The Bush-era economy nose-dived into reality this fall, but not quickly enough to prevent the massive history-eraser of the Bloomberg-DOB-Developer Cabal from wiping out a good many irreplaceable landmarks, architectural and cultural treasures and just-plain-special places. Of course, while the financial downturn will slow the progress of the feckless Department of Building, criminally negligent Landmarks Commission and rapacious developers (who, God willing, invested heavily in Wall Street), it presents a new danger to the City's heritage. Great old businesses and institutions may now go under for the oldest reason in the book: trade is bad.
So, without further delay, and with a lump in our throat and a tear in our eye, here are the gems that, since Jan. 1, 2008, New York City has lost (for previous annual Bring Out Your Dead tallies, check here for 2007 and here for 2006):
Gone, Baby, Gone
Pozzo Pastry Shop, WWII-era Hell's Kitchen bakery.
Fazil’s Times Square Studio, legendary hoofer's hall in Times Square. Honi Childs, Gregory Hinds, Savion Glover, Alvin Ailey, Bill Irwin, Charles Cook, the Nicholas Brothers, Fred and Adele Astaire, Judy Garland and Gene Kelly all practiced their footwork there.
Cafe La Fortuna, one of the last independent cafes on the UWS, and a John and Yoko hangout.
Armando's, aged Brooklyn Heights restaurant and Dodgers haunt.
Ridgewood Theatre, Thomas W. Lamb structure, closed after 92 straight years.
Chez Laurence, old Murray Hill French bistro.
Montrachet, upscale restaurant that opened up eating scene in Tribeca.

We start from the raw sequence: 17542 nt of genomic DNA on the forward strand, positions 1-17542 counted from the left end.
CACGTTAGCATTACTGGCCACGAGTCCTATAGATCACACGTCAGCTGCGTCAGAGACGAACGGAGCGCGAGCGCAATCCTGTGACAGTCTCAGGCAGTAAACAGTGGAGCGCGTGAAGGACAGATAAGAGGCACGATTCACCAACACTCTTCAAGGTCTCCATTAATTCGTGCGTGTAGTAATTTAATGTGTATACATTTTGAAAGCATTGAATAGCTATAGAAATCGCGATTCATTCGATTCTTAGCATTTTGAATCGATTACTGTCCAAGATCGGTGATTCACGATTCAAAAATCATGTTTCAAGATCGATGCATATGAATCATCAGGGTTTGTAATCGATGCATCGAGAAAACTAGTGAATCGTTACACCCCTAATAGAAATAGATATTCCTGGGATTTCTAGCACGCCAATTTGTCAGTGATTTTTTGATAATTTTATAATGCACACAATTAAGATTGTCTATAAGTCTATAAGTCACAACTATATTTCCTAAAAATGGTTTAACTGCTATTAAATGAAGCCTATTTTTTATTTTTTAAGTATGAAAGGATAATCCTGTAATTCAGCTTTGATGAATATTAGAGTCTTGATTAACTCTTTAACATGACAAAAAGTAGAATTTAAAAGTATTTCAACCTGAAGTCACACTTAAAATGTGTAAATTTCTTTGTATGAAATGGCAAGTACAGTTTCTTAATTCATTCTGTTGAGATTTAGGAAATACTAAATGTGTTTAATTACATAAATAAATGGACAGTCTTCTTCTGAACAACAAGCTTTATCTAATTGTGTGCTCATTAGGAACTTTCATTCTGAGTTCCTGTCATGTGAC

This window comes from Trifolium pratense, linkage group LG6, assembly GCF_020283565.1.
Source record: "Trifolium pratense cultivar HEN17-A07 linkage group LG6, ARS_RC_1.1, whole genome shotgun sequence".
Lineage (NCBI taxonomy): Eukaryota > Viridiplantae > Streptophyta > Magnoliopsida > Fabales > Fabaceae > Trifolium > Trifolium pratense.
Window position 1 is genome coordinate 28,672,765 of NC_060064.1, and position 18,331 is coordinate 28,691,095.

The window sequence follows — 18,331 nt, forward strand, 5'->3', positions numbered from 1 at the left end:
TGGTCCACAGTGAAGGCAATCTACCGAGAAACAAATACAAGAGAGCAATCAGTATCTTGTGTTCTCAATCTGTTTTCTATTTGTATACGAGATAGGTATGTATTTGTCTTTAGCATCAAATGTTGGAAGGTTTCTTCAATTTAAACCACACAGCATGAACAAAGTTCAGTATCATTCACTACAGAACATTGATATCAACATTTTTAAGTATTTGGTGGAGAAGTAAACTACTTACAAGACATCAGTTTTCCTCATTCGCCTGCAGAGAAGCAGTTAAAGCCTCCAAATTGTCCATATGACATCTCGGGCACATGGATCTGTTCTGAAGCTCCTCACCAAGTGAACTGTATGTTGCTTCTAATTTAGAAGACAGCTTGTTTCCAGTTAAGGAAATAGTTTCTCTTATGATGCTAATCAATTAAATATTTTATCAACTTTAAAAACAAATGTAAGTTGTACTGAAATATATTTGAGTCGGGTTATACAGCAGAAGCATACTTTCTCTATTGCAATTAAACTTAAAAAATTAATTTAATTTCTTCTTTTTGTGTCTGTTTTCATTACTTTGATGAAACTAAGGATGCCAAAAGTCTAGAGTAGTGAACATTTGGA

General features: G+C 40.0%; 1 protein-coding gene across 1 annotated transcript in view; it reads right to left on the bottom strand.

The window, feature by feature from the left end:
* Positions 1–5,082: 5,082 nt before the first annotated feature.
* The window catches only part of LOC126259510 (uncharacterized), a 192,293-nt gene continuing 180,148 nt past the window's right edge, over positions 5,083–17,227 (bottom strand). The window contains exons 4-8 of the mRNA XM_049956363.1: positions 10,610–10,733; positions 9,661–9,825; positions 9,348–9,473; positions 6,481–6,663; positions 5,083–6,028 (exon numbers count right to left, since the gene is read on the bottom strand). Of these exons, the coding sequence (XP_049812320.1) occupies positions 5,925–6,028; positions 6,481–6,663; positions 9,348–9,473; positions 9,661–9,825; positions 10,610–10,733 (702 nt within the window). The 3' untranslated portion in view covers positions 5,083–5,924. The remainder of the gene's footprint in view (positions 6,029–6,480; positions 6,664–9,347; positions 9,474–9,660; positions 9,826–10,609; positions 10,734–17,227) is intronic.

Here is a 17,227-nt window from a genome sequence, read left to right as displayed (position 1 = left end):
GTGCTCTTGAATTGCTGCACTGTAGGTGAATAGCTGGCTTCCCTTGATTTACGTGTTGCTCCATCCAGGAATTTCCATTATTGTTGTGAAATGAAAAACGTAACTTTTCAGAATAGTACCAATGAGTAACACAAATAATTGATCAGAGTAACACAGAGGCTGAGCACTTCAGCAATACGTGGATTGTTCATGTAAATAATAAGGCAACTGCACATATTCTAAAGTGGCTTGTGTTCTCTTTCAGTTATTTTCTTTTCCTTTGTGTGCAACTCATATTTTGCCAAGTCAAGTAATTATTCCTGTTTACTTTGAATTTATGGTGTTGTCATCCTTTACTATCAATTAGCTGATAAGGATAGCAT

Quality Meat Market, landmark Polish butcher in Williamsburg.
Le Figaro Cafe, holdout from heady literary and folkie days of Greenwich Village.
Cafe Mozart, civilized cafe in Lincoln Center area.
Florent, legendary, beloved Meat Packing District eatery, forced out by landlord, who opened her own diner there, only to see it close almost immediately.
M&G Diner, one of a kind Harlem chicken and waffle joint.
Nikos Magazine & Smoke Shop, classic Village newsstand.
Lehman Brothers, 158-year-old Wall Street institution felled by own greed.
Yankee Stadium (the real one)
Long Island Restaurant, never really officially announced as dead, but, after being shuttered for 16 months, you pretty much figure it's gone.
The New York Sun, not old, though the notion of a daily newspaper is an old one, and how many do we have left when it comes down to it?
The Donut House, because, I'm sorry, the new coffee shop that replaced it just isn't the same.
The Green Church of Bay Ridge, perhaps the single most grievous architectural loss of the year.
Astroland, after years of pain and worry, finally torn down and shipped away.
Five Roses Pizza
The Donnell Library
Cheyenne Diner, closed in midtown, and hopes to reopen in Red Hook, but no movement yet.
Tin Pan Alley, a strip of historic buildings on W. 28th Street on the block.
P&G Cafe, said to have found a new home further uptown in the UWS, but, as as Dec. 31, the original will be history.
Most of Long Island College Hospital
And These Were Landmarked or Saved
Red Hook Pool
I.M. Pei's Silver Towers
St. Savior's Church of Maspeth
Jamaica Savings Bank
Congregation Tifereth Israel in Queens
(Many more, but those were the highlights for me)